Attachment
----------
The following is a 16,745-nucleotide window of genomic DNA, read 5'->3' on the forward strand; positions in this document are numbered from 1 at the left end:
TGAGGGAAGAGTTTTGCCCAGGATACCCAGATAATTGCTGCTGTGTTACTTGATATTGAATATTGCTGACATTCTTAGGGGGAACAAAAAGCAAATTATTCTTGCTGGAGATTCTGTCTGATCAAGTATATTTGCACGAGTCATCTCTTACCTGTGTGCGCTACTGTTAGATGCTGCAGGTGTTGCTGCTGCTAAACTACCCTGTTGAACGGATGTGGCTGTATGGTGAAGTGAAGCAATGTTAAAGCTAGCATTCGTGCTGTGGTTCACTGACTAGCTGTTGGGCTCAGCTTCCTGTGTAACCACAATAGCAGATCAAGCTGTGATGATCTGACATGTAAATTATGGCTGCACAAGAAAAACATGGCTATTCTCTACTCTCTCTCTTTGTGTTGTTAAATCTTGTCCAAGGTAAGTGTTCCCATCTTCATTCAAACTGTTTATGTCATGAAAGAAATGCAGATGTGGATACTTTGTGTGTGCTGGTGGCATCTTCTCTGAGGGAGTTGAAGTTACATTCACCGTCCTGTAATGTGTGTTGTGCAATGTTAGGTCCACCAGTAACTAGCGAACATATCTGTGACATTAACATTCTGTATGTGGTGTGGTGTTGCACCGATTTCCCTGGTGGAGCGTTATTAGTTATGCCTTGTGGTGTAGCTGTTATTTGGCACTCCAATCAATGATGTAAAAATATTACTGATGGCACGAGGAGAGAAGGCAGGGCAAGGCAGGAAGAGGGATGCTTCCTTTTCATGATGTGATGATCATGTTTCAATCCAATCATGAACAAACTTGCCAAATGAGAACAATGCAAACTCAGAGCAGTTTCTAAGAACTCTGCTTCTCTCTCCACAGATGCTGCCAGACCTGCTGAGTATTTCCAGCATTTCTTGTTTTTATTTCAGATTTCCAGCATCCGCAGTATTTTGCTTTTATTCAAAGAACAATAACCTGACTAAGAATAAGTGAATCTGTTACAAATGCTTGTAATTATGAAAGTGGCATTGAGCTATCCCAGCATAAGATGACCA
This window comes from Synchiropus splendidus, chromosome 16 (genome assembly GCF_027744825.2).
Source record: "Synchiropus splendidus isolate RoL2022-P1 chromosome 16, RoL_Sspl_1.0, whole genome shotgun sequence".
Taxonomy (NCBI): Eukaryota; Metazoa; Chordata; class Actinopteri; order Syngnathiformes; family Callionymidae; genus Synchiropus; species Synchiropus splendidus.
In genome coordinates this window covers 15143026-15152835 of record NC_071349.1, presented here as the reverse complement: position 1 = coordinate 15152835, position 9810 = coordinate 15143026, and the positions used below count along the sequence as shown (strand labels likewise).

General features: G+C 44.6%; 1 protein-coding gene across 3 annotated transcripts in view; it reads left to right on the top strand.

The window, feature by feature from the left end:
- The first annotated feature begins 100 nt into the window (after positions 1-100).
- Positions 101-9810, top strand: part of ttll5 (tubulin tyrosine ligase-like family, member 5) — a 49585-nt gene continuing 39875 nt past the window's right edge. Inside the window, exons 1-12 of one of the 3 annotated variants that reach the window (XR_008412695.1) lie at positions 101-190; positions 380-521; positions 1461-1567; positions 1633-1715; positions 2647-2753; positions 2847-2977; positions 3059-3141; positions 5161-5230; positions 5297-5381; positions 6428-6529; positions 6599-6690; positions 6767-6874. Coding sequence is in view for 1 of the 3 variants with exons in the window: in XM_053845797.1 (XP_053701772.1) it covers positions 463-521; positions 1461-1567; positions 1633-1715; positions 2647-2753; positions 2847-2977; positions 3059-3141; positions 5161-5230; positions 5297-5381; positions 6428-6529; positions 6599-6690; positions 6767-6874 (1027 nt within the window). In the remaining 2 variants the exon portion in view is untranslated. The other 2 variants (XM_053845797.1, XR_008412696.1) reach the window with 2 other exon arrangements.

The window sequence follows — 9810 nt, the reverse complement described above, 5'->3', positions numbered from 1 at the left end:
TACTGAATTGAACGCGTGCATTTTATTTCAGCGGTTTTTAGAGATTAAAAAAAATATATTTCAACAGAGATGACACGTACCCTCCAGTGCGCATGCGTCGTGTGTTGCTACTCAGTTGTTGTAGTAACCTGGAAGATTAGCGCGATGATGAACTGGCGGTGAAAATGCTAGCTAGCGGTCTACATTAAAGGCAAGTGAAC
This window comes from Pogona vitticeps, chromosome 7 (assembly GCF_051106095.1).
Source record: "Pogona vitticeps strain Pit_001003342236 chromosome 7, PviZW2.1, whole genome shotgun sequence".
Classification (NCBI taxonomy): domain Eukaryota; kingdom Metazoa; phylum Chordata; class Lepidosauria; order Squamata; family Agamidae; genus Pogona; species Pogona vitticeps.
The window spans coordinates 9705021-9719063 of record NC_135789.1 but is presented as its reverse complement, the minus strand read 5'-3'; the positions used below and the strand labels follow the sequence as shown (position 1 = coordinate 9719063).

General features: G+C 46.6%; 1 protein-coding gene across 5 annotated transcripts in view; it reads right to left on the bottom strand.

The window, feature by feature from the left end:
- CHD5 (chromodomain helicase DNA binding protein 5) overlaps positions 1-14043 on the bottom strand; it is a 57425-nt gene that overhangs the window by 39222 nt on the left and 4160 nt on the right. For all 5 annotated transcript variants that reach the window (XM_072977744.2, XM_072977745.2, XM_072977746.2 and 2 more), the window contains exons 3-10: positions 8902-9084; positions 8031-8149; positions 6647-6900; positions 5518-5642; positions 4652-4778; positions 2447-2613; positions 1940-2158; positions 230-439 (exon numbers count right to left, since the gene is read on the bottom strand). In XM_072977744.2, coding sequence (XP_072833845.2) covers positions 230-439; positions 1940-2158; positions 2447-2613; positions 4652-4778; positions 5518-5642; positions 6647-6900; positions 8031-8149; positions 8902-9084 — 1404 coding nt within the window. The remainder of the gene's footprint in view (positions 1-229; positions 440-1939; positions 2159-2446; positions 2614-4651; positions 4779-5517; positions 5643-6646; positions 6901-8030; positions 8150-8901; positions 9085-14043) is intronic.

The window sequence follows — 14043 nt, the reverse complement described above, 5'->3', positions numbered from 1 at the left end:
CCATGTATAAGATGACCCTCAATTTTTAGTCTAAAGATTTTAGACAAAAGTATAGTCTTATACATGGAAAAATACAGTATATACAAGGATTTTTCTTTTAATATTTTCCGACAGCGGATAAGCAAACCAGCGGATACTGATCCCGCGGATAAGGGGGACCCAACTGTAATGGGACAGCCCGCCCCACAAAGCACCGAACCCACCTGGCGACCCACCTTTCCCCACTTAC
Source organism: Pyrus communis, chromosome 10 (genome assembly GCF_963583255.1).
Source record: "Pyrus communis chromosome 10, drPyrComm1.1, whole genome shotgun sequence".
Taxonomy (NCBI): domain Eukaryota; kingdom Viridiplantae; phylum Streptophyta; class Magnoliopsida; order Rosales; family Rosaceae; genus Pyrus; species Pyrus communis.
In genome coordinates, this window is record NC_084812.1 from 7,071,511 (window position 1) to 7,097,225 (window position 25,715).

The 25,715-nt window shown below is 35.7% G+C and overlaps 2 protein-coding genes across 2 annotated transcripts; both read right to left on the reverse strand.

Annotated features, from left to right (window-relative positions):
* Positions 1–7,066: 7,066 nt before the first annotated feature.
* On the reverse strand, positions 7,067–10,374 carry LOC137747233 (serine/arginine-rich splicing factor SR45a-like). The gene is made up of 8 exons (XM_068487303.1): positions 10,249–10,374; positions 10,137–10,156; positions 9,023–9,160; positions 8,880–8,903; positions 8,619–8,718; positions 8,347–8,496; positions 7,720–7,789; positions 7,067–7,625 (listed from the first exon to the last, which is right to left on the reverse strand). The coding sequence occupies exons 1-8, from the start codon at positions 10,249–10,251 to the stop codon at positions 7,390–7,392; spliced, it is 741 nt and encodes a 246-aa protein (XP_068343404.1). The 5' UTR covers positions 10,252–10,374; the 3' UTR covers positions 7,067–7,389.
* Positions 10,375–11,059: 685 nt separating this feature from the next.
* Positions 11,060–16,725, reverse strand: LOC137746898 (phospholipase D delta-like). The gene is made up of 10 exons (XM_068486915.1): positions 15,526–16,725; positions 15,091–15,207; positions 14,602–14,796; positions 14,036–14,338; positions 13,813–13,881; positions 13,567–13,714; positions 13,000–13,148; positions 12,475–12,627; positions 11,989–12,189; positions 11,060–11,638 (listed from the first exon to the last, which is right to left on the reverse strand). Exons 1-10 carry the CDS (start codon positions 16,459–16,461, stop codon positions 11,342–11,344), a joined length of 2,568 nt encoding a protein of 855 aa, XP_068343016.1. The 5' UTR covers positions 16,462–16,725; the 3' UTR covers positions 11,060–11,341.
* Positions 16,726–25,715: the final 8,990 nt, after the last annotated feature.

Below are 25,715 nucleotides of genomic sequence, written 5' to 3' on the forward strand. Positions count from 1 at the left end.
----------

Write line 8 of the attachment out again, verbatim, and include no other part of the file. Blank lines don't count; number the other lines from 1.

The window, feature by feature from the left end: